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  15. daisybell

    daisybell Senior Member

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    Genentech have a bit on their website where you can ask them a question...
    I don't know if it would help/hinder/make absolutely no difference if lots of people asked about Rituximab for ME...
    I asked and got this reply..

    "Thank you for your enquiry regarding clinical trials for Rituxan in ME/CFS.
    Rituximab is the active ingredient in Rituxan and is marketed in New Zealand by Roche as the brand MabThera. Colleagues at Genentech have forwarded this enquiry to us because you are based in New Zealand.

    I don't believe there are any plans for Roche/Genentech-sponsored clinical trials for CFS/ME. I note however there is a Phase III Clinical trial currently ongoing in Norway in patients with CFS/ME and results of this trial should be reported in 2017. Depending on the results of the trial Roche/Genentech may submit this new indication to regulators, allowing the medicine to be used in this group of patients."
     
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  16. Michelle

    Michelle Decennial ME/CFS patient

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    So, um, did the op's question ever get answered here with regard to working for a Rituxan study here in the US?

    In the email Daisybell quotes just above me, a Genentech rep states:

    How long would that submission for a new indication take? Would it involve more clinical trials? If so, we can't wait for additional trials that will last for years after already waiting a few years for the Norwegian trial to be completed. We need those trials NOW!

    That said, what I'm unclear on is if a campaign is worth the energy required. Is the science far enough along to merit harassing Genentech? Was the recent maintenance trial enough to merit Genentech doing its own research or working with, say, OMI or Stanford? Or a collaboration such as the above mentioned study on Myasthenia Gravis? Should we be harassing NIH as well as Genentech? To be honest, I simply haven't the expertise in how clinical drug trials work to know if some sort of effort is even reasonable at this point. I hate to bug @Jonathan Edwards with yet another question, but I think he -- and a few others on PR with experience in clinical trials -- would be in far better position to address this question.

    I'm often highly dubious of social media campaigns, but in this case I do think that hundreds of us bombarding Genentech with some sort of "drugs into bodies" Facebook postings (they only have 9500 or so "Likes"), tweets, instagrams, etc. might get them to sit up and take notice, especially as it doesn't look like they get a lot of patient interaction on a daily basis. But there's no point doing something like this if the science isn't there yet. Or if they are the wrong place to harass.
     
  17. Jonathan Edwards

    Jonathan Edwards "Gibberish"

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    As I have said before somewhere I see no prospect of Genentech showing interest in running a trial themselves. And I think PWME would be much better off having rituximab developed for ME without Genentech interfering and screwing up the dosage schedules as they did for RA. The interesting thing is that the Norwegians having got independent funding for phase III have got further along the way to evidence for a license than is usual without company involvement. As it stands applications for licenses seem to come from companies, but there seems to be no good reason why regulators should require this. Why shouldn't NICE approve usage based on academic data? In the past NICE seem to have assumed that they have no responsibility to approve drugs except when commercial interests make adequate claims. It seems to me that they have a responsibility to approve drugs that work. There may be some interesting shifts - for NICE and FDA, and other countries' equivalents.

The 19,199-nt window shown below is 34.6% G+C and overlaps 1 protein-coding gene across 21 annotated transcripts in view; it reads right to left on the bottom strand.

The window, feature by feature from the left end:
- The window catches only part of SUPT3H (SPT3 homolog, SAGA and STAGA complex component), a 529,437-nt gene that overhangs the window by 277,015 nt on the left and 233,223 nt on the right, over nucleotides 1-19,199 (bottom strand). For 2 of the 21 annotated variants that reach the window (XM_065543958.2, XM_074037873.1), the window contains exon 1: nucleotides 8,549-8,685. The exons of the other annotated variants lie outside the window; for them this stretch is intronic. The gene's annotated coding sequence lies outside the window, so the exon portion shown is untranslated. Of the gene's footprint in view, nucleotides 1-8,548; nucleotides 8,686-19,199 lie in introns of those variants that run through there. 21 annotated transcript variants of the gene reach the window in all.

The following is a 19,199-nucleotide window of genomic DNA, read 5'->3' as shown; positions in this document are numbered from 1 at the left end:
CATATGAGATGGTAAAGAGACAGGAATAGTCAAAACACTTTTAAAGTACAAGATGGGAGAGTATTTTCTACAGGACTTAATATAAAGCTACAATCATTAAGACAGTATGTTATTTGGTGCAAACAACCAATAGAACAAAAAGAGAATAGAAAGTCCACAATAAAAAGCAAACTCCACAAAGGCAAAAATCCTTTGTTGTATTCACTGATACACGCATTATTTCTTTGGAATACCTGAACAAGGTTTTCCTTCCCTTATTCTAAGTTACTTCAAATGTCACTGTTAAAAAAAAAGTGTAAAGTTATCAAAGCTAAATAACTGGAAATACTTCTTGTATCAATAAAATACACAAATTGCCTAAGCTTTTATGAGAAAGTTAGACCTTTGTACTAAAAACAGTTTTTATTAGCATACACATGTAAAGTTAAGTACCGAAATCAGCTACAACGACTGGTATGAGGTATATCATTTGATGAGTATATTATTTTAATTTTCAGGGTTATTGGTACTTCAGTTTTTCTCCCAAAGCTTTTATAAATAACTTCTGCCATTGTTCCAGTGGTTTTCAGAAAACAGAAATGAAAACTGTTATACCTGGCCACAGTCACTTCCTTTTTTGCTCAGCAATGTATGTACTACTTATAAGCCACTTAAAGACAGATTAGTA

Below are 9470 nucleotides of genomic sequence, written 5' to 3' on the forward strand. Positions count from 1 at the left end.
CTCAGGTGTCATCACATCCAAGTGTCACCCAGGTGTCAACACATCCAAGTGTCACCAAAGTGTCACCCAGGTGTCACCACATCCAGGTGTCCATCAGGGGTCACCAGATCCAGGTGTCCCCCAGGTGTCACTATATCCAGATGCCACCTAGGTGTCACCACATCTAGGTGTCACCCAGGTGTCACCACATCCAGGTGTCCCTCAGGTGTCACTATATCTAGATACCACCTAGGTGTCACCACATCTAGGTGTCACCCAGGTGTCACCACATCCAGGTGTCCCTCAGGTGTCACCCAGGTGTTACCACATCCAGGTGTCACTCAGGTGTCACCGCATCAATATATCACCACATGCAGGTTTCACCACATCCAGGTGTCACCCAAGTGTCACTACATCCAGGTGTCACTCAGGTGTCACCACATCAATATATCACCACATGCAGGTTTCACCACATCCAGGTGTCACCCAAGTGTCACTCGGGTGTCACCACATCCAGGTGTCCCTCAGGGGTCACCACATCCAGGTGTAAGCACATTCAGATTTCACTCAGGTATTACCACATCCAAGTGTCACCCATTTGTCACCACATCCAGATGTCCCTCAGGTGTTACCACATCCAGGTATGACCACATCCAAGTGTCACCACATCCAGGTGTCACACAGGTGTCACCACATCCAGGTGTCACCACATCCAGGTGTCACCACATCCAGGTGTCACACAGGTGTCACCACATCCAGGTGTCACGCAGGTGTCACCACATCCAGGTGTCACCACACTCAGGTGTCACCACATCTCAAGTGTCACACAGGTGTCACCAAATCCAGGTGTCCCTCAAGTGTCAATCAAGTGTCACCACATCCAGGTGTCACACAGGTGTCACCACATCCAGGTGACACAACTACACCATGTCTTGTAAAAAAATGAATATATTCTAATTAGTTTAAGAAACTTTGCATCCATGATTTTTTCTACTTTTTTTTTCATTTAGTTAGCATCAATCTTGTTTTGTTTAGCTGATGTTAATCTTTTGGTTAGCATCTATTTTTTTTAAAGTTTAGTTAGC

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  18. BurnA

    BurnA Senior Member

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    From a scientific point of view I can see no reason for a regulatory body not to approve a license based on academic data. Would it be a first ? Would applications have to be made to individual bodies and who would make these applications ? I assume safety is not an issue therefore once efficacy can be demonstrated it would be irresponsible not to approve ?

    Curious as to why Genentech are not interested themselves - any thoughts ? Surely from a financial perspective the odds are stacked in their favour now - a new indication would mean thousands of new patients and realtively low risk of a trail failure? Also good PR?
     
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  19. Jonathan Edwards

    Jonathan Edwards "Gibberish"

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    There are no reasons, it is just that these regulatory bodies do not actually understand the logic of what they are supposed to do. They are clearly supposed to decide what is best for patients within an insurance scheme (public). They seem to think they are there to award business to companies. It is bizarre. This absurdity came up with the RA drugs but because companies were involved nobody actually involved in the process was forced to see the problem.

    I am not sure that it would be a first but it would be very unusual.

    And yes, I think in law it would be considered irresponsible, or a dereliction of duty of care, not to approve. It is just that nobody seems to have thought about it.

    I am fairly sure Genentech are not keen on use of their B cell drugs for disease other than cancer because they make good business out of cancer and nobody worries too much about serious side effects in cancer. The very rare occurrence of progressive mulitfocal leucoencephalopathy after rituximab, to which rituximab does seem to contribute some extra risk is probably their biggest worry. It is probably the reason why the rituximab programme in MS was not pursued earlier. We are probably talking of a risk from rituximab itself of about 1 in 100,000 cases treated. And they wouldn't get a patent since Fluge and Mella invented the treatment, just as I invented the use in RA and at least in Europe the patent was quashed.
     
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  20. Scarecrow

    Scarecrow Revolting Peasant

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    Is that why researchers take out a patent on an already approved medicine? To prevent that manufacturer from extending the patent due to new usage? I had wondered.